SRINAGAR, Jammu and Kashmir
A new change in the bureaucratic framework of Indian-administered Jammu and Kashmir (J&K) is another step toward the disempowerment of local Kashmiris, according to several analysts and bureaucrats.
Officers who run India’s huge bureaucracy in 28 states and eight Union Territories (UTs) are drawn from a few central services, including the Indian Administrative Service (IAS), Indian Police Service (IPS), Indian Forest Service. Barring three, the remainder of states get central services bureaucrats from respective state cadres, while the UTs draw from a pool known as AGMUT.
The AGMUT is Arunachal Pradesh, Goa and Mizoram, three smaller states, and eight UTs. Most states and UTs also have their local administrative services.
Aug. 5, 2019, Jammu and Kashmir was stripped of its political autonomy and downgraded from a state into two UTs of Ladakh and Jammu and Kashmir. The ordinance introduced Thursday by the Indian government paved the way for sending officers to Jammu and Kashmir from the AGMUT pool and to transfer top bureaucrats in the region to AGMUT provinces. With the Aug. 5 move, the separate Jammu and Kashmir cadre had already vanished.
A Kashmiri bureaucrat, who is a few years from entering the elite IAS through a system of promotion, told Anadolu Agency on the condition of anonymity that the new bureaucratic set-up needs to be evaluated in the backdrop of the loss of Kashmir’s special political status in 2019.
“Doing away with J&K cadre is good from an administrative point of view because the outside bureaucrats from this cadre had made Kashmir a fiefdom. Since they enjoyed New Delhi’s patronage, they had become overlords. Now, officers could be transferred to so many places. But unfortunately, this is not the case,” he said.
“This is one more installment of the ongoing process of disempowerment of Kashmiris. The ultimate aim appears to keep Kashmiri officers away from Kashmir.”
Earlier, he added, even the bureaucrats who were loyal to New Delhi, worked under a political system in Jammu and Kashmir that was elected by locals and were answerable to it, more or less.
“They are now answerable to an ideologically driven, authoritarian state that wants to marginalize Muslims in every sphere of life. It is not surprising that there is no Kashmiri Muslim officer in the Lieutenant governor’s secretariat today,” the officer said.
Jammu and Kashmir, India’s only Muslim-majority — Muslims are 68% of the total population of 12 million — is at present ruled by a Hindu lieutenant governor from Uttar Pradesh state. All 13 officers in his secretariat are non-Kashmiris and non-Muslims. The chief of police and two police heads of Kashmir and Jammu provinces are non-Muslims.
Several citizenship and land laws introduced by the Indian government after Aug.5, 2019, have raised fears of Hindus from outside overwhelming Muslims in Jammu and Kashmir. Earlier, Kashmir’s special status barred outsiders from buying land or taking government employment in Kashmir.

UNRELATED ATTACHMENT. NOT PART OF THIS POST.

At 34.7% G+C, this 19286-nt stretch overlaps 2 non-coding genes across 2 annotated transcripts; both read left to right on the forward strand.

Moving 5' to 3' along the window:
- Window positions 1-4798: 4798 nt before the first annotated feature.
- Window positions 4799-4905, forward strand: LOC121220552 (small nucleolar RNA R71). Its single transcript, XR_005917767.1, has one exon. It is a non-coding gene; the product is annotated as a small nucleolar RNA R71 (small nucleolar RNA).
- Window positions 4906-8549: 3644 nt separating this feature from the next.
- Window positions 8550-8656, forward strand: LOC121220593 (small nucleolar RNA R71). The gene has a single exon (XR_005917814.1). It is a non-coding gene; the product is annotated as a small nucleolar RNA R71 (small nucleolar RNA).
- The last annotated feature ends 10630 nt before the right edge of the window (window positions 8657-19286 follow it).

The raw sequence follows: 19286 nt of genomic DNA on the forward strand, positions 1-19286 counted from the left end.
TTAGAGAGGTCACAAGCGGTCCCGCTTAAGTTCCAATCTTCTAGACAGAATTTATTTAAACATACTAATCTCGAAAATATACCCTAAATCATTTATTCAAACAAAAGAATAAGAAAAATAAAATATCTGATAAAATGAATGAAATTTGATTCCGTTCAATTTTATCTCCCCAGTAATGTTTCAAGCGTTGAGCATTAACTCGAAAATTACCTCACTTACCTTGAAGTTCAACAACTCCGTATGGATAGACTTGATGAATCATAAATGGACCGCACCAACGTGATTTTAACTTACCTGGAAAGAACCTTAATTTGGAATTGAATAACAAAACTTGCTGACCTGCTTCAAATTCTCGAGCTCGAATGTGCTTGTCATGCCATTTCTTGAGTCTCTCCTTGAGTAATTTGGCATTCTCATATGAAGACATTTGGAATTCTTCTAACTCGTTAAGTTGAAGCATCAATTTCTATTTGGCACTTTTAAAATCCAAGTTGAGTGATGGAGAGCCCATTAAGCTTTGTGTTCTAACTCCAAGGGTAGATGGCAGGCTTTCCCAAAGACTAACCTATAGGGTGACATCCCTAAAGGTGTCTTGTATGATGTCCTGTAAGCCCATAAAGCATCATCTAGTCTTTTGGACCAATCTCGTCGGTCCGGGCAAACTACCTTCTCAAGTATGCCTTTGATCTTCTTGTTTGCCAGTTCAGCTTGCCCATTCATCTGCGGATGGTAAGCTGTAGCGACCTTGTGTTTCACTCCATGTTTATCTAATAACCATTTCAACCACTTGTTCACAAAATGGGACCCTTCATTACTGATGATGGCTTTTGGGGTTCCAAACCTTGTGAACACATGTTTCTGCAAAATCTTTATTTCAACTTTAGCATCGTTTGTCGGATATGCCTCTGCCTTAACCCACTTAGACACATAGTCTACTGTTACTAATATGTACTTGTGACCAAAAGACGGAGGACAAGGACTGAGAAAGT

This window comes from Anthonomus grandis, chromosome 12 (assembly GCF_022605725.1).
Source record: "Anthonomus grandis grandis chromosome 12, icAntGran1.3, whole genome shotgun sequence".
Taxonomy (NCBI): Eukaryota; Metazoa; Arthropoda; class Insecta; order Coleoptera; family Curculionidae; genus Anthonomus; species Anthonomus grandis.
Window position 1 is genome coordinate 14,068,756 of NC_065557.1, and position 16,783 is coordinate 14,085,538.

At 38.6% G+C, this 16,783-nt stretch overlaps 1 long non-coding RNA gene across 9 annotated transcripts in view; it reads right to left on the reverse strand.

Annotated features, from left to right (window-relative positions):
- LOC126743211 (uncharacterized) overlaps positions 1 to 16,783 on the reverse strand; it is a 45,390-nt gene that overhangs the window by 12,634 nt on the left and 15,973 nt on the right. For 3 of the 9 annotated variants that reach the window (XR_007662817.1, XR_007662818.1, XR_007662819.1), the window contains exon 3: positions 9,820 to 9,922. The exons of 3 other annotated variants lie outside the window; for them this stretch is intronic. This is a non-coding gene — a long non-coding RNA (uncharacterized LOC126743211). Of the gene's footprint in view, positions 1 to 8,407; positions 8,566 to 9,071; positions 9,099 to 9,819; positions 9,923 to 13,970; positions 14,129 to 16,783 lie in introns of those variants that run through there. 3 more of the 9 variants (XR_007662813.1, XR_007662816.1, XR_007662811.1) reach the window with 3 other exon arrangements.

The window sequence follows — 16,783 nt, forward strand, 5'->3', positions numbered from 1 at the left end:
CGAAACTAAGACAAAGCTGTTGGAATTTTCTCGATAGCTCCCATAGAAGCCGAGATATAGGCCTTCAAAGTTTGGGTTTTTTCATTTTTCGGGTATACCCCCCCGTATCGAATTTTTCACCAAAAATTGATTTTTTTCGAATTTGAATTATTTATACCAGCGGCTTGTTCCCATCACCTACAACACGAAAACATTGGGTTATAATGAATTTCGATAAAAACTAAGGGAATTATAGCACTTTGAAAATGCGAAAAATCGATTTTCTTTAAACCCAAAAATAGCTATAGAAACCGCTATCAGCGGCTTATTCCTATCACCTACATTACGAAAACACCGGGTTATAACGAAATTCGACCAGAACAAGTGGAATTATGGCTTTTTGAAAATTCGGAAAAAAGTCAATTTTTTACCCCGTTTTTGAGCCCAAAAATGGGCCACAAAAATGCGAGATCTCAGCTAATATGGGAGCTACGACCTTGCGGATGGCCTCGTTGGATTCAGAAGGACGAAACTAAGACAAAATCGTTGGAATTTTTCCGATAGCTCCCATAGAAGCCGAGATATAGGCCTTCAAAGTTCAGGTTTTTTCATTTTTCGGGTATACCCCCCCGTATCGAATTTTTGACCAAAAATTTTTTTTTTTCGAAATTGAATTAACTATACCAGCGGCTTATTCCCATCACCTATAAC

According to Sheikh Showkat, a political analyst and former law professor at Central University of Kashmir, Kashmiri Muslim bureaucrats, and police officers can now be transferred to several Indian territories, which allows the Indian government “to manipulate the bureaucracy to its liking.”
“Deporting dissenting or potentially dissenting officials is an old tactic in the armory of authoritarian regimes. Here, the motive is to marginalize the Kashmiris. Otherwise, the majority of the Muslim Kashmiri bureaucrats have not harmed Indian interests. This is only to tighten the grip on Kashmir through administrative means,” he said.
For Zahid Ghulam Muhammad, a retired bureaucrat and political columnist, the move resonates with the one in the mid-fifties, when the Indian government extended the jurisdiction of its central bureaucracy to Jammu and Kashmir. Until then, he said, Kashmir had its own civil service and no outside bureaucrat could serve.
India first started dismantling Kashmir’s semi-sovereign status in 1953, when Jammu and Kashmir had its own prime minister, a separate Constitution and India had jurisdiction on foreign affairs, defense and communications.
“There was a lot of resentment against extending IAS to Kashmir then. Today, even that bureaucratic set-up has been diluted,” said Zahid.
Kashmir, a Muslim-majority Himalayan region, is held by India and Pakistan in parts and claimed by both in full. A small sliver of Kashmir is also held by China.
Since they were partitioned in 1947, New Delhi and Islamabad have fought three wars – in 1948, 1965, and 1971 – two of them over Kashmir.
Also, in the Siachen glacier in northern Kashmir, Indian and Pakistani troops have fought intermittently since 1984. A cease-fire took effect in 2003.
Some Kashmiri groups in Jammu and Kashmir have been fighting Indian rule for independence, or for unification with neighboring Pakistan.
According to several human rights organizations, thousands have reportedly been killed in the conflict since 1989.
*Adil Ahmad in New Delhi contributed to this report
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